Progressive misconceptions on Latinos

No group is a monolith.

Rich Elfers

While a mere 3 percent of American voters overall have yet to decide on a presidential candidate, according to recent polls from Quinnipiac and Monmouth, 38 percent of registered Hispanic voters in 10 battleground states may be ambivalent about even voting. At least so far, this large group of Latinos seemingly perceives little reason to choose Mr. Biden over President Trump.” (Ian Haney Lopez and Tory Gavito: “This is How Biden Should Approach the Latino Vote”, September 18, 2020, NYT Opinion)

Latinos are the largest ethnic voting bloc in the nation after whites. That puts them in a position of power in battleground states. Based upon the article above, there seems to be a major misunderstanding among progressives about the nature of how people perceive race, especially Latinos. This misperception is instructive in our emphasis on race in this country.

Lopez and Gavito’s position is based upon an extensive study of 15 focus groups of Hispanic communities across the nation. Large groups of whites and Blacks were also polled.

Here was one of the statements shared with all racial groups: “The message condemned illegal immigration from places overrun with drugs and criminal gangs” and called for “fully funding the police, so our communities are not threatened by people who refuse to follow our laws.” This statement was considered to be a Republican “dog-whistle” (being racist without mentioning race) by the authors.

3/5 of white respondents were convinced by this statement. Surprisingly, the same number of Blacks agreed. The fraction was even higher among Latino communities. In other words, a majority of all racial groups surveyed agreed with this statement.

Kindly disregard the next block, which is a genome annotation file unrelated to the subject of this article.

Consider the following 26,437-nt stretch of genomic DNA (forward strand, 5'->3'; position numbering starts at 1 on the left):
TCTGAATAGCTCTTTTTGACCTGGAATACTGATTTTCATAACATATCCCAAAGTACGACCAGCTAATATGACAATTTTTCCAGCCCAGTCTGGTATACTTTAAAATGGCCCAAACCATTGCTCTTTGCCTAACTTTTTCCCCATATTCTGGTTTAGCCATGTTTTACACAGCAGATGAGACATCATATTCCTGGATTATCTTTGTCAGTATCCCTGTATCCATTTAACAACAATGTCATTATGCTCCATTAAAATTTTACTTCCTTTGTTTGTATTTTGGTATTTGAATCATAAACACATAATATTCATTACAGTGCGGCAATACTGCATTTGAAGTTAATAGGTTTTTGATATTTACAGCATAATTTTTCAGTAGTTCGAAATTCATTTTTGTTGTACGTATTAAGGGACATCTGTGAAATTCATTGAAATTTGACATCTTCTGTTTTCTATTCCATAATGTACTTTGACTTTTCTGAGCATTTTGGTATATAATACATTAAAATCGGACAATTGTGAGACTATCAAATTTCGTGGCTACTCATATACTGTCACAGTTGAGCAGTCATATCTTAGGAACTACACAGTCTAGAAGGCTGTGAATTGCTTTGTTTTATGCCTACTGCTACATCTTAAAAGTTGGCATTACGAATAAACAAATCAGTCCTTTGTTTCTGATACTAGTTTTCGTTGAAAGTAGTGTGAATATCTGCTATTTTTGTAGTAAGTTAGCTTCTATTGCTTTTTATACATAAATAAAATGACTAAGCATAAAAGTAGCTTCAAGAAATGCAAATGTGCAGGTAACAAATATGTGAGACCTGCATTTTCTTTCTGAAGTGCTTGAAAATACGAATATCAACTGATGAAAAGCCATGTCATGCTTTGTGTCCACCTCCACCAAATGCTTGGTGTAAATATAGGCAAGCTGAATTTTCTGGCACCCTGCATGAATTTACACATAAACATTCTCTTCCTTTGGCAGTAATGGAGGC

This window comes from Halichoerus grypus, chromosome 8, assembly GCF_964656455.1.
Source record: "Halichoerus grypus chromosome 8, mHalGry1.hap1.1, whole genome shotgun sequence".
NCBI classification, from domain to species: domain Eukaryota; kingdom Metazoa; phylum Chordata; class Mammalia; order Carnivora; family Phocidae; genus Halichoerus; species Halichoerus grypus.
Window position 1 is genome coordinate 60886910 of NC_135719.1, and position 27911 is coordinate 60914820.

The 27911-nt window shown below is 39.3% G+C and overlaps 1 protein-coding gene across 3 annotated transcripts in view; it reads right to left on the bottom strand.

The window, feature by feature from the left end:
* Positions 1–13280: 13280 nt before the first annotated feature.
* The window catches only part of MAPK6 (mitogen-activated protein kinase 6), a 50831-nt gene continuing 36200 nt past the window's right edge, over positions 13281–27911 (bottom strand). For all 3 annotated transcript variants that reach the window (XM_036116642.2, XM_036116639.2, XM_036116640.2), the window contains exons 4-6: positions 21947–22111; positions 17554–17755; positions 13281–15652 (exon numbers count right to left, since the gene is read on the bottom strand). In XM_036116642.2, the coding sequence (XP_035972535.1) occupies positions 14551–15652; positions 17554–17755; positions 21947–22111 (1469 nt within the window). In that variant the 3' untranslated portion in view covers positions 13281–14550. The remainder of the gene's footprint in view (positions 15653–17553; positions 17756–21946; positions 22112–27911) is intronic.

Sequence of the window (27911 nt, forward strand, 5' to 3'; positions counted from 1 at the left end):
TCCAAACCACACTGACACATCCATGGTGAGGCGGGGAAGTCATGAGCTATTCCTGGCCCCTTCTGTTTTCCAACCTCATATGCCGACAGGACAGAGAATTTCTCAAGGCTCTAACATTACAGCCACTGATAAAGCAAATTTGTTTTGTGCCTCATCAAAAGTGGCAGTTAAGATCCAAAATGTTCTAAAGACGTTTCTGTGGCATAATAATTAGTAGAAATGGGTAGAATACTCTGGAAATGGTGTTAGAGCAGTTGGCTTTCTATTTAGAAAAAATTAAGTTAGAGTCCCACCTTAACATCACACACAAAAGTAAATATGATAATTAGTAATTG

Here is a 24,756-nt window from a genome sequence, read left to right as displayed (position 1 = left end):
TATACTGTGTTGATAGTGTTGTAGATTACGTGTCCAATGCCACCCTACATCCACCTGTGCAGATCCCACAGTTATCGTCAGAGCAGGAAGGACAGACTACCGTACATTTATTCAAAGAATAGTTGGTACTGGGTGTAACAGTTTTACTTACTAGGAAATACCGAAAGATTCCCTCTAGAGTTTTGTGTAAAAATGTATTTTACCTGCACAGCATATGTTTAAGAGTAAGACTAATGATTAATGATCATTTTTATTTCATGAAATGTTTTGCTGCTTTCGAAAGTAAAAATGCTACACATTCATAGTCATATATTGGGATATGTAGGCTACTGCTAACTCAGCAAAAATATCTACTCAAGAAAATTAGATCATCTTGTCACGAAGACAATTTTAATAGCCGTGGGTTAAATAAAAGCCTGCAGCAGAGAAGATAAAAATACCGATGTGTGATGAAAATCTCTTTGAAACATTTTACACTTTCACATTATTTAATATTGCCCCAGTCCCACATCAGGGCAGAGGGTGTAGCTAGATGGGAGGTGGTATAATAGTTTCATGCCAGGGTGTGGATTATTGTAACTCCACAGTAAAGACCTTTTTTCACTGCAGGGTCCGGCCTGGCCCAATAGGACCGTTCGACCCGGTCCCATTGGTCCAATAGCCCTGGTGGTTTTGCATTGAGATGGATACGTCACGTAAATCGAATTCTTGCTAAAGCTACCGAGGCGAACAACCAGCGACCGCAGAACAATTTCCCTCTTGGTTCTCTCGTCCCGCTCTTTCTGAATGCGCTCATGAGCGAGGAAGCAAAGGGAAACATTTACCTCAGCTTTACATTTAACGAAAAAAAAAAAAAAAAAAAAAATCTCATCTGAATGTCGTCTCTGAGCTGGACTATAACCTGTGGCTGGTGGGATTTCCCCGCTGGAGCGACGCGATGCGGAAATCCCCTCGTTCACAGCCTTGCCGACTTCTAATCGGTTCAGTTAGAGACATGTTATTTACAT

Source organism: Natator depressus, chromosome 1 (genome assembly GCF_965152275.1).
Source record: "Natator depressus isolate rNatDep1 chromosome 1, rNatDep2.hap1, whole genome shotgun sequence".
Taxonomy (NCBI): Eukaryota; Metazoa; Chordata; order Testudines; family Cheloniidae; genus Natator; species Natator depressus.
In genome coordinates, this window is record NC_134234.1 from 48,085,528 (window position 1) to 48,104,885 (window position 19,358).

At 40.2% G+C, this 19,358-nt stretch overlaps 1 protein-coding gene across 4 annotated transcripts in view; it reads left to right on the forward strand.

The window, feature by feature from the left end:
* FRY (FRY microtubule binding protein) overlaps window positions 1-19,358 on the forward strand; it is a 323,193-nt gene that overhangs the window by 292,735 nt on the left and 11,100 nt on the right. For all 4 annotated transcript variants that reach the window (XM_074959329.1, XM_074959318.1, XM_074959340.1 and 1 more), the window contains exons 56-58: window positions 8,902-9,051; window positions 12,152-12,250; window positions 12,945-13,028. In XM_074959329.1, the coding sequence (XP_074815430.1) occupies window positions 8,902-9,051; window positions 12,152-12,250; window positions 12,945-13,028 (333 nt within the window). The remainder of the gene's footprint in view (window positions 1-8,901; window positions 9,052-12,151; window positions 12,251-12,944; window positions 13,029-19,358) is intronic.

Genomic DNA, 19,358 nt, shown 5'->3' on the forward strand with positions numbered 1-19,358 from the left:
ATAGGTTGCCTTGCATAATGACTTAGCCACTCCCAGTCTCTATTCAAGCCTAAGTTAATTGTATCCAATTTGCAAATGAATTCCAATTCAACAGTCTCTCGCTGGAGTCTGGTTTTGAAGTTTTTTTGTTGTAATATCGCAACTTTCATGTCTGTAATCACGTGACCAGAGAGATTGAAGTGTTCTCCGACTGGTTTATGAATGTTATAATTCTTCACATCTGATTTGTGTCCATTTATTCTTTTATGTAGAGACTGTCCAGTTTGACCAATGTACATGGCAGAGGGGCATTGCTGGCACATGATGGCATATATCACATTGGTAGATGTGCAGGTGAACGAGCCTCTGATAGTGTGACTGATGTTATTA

It must be remembered that not all Latinos think the same way. The problem is that progressive Latinos see being Hispanic as a race issue, while 3/4 of Hispanics do not categorize themselves as people of color. The overwhelming majority of Latinos do not see themselves as bound by racial ceilings of prejudice. They believe that if they work hard, they’ll be able to get ahead.

These authors encouraged Biden and the Democrats to operate with the sense that the way to beat Trump and get more minorities out to vote was by uniting all groups against the wealthy ruling elites who use race to divide us. These elites keep their power by dividing and continue to serve their own interests over the common good. They are able to control the agenda through their money and messaging.

All Americans need to do a paradigm shift of their focus from race and identity politics to acting as Americans united against a common enemy. All races have seen increased health risks, loss of jobs and businesses due to COVID-19 and the subsequent recession.

Our current president has used his bully pulpit to focus on our differences instead of what binds us together. During his entire time in office Trump has only appealed to his base, never trying to expand it even though he swore an oath to serve all the people.

We know from the 2016 election that the Russians used social media to stir up racial differences and create division and are undoubtedly at it again in this election.

Discouraging Latinos and Blacks from voting is part of Trump’s strategy to win the election. The survey that Lopez and Gavito wrote about teaches us that progressives have put Latinos into a box. It seems that both parties have gotten it wrong about race and politics. Republicans have used race for political gain while the Democrats have used race out of ignorance and stereotyping.

We need a leader who brings us together, united against a common foe—the wealthy elites—who have used our differences to divide and control us. They need to be reined in. The November elections are where it can start, if we can only get enough Americans to turn out to vote. That’s where each of you play a part. The “dog whistles” that have been used to divide us can be used to unite us if we focus on a common foe and the common good.

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